Mapping Remote PC with router to routen VPN established.


N

Nevio

Running small LAN in Sydney and small LAN in Europe with Netgear Router to
Router VPN successfully running. All PCs in both sites running Windows XP
Home SP3, Workgroups and no WINS.
In Europe we can Map and access 2 NAS Buffalo devices in Sydney, but we
occasionally we also need access to some of the Sydney's PCs; these we have
never been able to Map. We have attempted using the actual Sydney LAN address
and also the name of the PC needed... no luck.
Can anyone give directions on what we need to setup,change or do.

Thank

Nevio
 
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B

Bill Sanderson

I'm not sure what, if anything (simple) will allow visual browsing in this
situation.

However, you should be able to connect to any resource at either end from
the other end, by using the actual IP addresses of the target machines.

For example, in Sydney, the machine you are sitting at may be 192.168.1.25

In Europe, the machine which shares the printer you wish to print to is
192.168.2.8

You should, in Sydney, be able to do start, run, \\192.168.2.8 <enter>

and see the names of shared resources on that machine, and if the printer
were shared as "printer" then

\\192.168.2.1\printer would be the string to use in installing it as a
networked printer.


The subnets MUST be different at the two ends of the VPN connection,

Does this help?
 
N

Nevio

Bill Sanderson said:
I'm not sure what, if anything (simple) will allow visual browsing in this
situation.

However, you should be able to connect to any resource at either end from
the other end, by using the actual IP addresses of the target machines.

For example, in Sydney, the machine you are sitting at may be 192.168.1.25

In Europe, the machine which shares the printer you wish to print to is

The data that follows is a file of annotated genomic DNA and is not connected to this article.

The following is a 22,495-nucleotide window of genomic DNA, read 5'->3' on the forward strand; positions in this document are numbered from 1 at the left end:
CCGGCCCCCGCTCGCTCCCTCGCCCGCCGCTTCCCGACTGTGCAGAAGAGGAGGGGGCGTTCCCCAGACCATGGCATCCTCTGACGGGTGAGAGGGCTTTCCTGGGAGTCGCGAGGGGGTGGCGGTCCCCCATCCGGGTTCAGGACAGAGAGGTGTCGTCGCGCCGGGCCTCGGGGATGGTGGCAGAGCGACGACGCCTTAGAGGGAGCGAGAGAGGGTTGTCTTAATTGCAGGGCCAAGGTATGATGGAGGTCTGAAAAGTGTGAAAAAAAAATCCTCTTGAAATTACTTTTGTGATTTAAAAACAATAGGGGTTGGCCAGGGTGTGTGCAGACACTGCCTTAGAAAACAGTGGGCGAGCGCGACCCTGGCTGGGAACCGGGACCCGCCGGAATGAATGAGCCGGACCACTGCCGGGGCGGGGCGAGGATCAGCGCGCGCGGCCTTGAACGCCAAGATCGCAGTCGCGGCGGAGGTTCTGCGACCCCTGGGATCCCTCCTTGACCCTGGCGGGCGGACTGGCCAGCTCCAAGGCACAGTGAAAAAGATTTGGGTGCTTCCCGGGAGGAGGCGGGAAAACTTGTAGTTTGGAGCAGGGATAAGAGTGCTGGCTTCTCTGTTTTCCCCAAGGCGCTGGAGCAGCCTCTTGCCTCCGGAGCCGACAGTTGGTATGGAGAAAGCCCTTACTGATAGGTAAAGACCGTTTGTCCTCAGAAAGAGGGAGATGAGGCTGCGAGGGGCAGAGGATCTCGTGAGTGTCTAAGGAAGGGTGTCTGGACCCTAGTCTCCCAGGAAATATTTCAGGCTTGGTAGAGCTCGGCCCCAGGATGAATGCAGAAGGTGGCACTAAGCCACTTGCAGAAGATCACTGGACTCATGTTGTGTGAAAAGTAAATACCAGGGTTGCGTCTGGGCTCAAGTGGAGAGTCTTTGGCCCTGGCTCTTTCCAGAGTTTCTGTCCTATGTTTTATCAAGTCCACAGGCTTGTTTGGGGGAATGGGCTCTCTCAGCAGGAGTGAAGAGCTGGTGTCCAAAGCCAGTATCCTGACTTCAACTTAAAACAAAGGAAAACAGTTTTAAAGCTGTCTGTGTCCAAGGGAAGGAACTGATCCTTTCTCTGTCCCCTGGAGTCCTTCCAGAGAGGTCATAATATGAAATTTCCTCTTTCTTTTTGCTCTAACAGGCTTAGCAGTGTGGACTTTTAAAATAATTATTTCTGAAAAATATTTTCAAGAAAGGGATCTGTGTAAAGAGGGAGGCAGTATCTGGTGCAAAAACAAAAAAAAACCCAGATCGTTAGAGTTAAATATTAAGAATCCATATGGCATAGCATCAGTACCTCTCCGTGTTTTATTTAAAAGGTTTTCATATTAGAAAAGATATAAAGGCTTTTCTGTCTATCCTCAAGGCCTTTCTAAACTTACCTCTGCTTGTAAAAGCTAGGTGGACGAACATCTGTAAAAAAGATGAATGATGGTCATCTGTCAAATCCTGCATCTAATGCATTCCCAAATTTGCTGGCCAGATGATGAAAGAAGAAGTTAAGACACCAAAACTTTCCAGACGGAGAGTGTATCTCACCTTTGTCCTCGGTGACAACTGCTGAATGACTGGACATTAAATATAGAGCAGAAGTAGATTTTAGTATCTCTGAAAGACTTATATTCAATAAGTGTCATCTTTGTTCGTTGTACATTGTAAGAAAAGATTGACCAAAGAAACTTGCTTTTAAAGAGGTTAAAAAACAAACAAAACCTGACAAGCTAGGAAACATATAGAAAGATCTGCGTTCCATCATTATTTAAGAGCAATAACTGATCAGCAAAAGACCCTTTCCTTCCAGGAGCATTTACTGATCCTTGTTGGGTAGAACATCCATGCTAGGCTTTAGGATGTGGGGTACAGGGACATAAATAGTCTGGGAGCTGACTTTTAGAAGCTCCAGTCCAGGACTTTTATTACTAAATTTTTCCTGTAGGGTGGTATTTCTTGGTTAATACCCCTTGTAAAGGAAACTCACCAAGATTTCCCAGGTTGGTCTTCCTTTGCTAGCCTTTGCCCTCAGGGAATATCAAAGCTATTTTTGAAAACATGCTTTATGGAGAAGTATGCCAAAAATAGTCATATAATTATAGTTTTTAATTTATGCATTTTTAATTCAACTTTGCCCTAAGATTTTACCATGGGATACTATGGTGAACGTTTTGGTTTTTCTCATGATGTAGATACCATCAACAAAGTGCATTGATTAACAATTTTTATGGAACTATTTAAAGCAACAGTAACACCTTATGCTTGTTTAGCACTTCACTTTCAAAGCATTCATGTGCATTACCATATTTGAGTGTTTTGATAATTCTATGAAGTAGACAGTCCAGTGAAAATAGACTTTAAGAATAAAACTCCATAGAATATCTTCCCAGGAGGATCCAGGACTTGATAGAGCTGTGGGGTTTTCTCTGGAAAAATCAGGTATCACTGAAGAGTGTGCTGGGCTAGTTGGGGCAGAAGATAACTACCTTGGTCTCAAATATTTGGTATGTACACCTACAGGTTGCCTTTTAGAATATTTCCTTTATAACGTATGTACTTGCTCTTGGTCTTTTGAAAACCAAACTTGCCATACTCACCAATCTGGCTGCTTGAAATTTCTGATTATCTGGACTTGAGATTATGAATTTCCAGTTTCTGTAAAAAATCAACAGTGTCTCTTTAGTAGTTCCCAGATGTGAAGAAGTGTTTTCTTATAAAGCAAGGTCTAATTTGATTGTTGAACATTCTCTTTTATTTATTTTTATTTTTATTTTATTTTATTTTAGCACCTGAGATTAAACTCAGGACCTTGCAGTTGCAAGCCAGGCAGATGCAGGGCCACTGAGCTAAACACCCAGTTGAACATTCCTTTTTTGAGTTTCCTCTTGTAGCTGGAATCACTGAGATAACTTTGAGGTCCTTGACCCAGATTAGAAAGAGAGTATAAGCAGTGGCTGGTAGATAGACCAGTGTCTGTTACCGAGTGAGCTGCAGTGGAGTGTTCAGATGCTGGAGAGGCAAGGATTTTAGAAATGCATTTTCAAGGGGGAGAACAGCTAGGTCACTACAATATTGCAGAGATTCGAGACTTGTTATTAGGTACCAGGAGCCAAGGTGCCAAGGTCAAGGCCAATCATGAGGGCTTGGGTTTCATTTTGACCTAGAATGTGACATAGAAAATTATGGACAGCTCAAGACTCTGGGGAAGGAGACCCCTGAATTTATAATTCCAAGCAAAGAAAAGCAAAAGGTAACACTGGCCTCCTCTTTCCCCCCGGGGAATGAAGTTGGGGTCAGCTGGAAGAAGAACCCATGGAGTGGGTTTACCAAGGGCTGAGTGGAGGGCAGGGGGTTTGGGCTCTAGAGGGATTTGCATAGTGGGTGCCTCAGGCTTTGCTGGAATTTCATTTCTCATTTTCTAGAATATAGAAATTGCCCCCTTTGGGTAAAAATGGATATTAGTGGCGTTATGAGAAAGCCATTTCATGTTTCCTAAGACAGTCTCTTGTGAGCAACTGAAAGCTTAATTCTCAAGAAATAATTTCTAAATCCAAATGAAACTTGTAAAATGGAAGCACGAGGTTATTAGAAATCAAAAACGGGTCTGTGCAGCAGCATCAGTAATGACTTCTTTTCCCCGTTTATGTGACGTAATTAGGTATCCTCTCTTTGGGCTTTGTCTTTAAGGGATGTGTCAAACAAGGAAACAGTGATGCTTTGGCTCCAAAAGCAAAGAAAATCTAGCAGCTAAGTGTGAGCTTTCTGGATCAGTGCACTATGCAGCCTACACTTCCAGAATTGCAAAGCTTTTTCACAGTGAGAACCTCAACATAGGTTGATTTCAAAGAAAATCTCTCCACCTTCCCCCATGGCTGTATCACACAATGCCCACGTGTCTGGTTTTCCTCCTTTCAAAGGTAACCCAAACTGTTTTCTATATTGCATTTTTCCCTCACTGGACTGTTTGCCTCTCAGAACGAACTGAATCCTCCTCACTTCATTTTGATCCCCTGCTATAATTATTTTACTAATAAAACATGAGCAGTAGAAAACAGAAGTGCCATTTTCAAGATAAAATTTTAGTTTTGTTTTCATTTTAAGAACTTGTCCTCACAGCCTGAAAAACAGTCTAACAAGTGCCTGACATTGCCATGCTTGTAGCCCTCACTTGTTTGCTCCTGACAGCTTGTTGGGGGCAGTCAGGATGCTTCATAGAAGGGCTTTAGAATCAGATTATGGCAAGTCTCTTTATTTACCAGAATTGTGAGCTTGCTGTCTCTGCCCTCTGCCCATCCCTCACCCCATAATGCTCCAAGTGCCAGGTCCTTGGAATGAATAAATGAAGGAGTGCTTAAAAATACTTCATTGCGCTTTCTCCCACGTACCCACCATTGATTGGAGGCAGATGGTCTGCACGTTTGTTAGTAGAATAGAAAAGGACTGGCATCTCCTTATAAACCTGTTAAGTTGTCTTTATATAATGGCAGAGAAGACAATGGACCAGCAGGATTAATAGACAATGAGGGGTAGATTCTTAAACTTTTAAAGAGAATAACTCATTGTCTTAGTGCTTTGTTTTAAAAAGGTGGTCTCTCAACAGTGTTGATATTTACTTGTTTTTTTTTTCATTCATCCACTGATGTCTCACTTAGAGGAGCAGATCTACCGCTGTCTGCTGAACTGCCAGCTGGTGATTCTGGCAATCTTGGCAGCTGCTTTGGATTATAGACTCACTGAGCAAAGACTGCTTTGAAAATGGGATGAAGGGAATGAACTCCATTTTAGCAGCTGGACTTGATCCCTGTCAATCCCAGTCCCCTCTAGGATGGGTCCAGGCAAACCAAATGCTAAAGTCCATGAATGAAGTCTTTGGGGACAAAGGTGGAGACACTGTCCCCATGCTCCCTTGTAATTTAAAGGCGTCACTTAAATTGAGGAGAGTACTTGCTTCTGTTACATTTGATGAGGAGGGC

192.168.2.8

You should, in Sydney, be able to do start, run, \\192.168.2.8 <enter>

and see the names of shared resources on that machine, and if the printer
were shared as "printer" then

\\192.168.2.1\printer would be the string to use in installing it as a
networked printer.


The subnets MUST be different at the two ends of the VPN connection,

Does this help?
 
N

Nevio

Bill Sanderson said:
I'm not sure what, if anything (simple) will allow visual browsing in this
situation.

However, you should be able to connect to any resource at either end from
the other end, by using the actual IP addresses of the target machines.

For example, in Sydney, the machine you are sitting at may be 192.168.1.25

In Europe, the machine which shares the printer you wish to print to is
192.168.2.8

You should, in Sydney, be able to do start, run, \\192.168.2.8 <enter>

and see the names of shared resources on that machine, and if the printer
were shared as "printer" then

\\192.168.2.1\printer would be the string to use in installing it as a
networked printer.


The subnets MUST be different at the two ends of the VPN connection,

Does this help?
Thank Bill,

the two LANs (Australia & Europe) are both on separate sub-net: ie
192.168.0.xx in Australia and 192.168.3.xx in Europe.
From Europe we have always been able to access the 2 NAS and 3 Printers in
Australia and print documents regularly there from Europe.
What I have noticed today is that these 5 devices have the IPs fixed whereas
the PCs use DHCP; could this be part of the access problem. We have always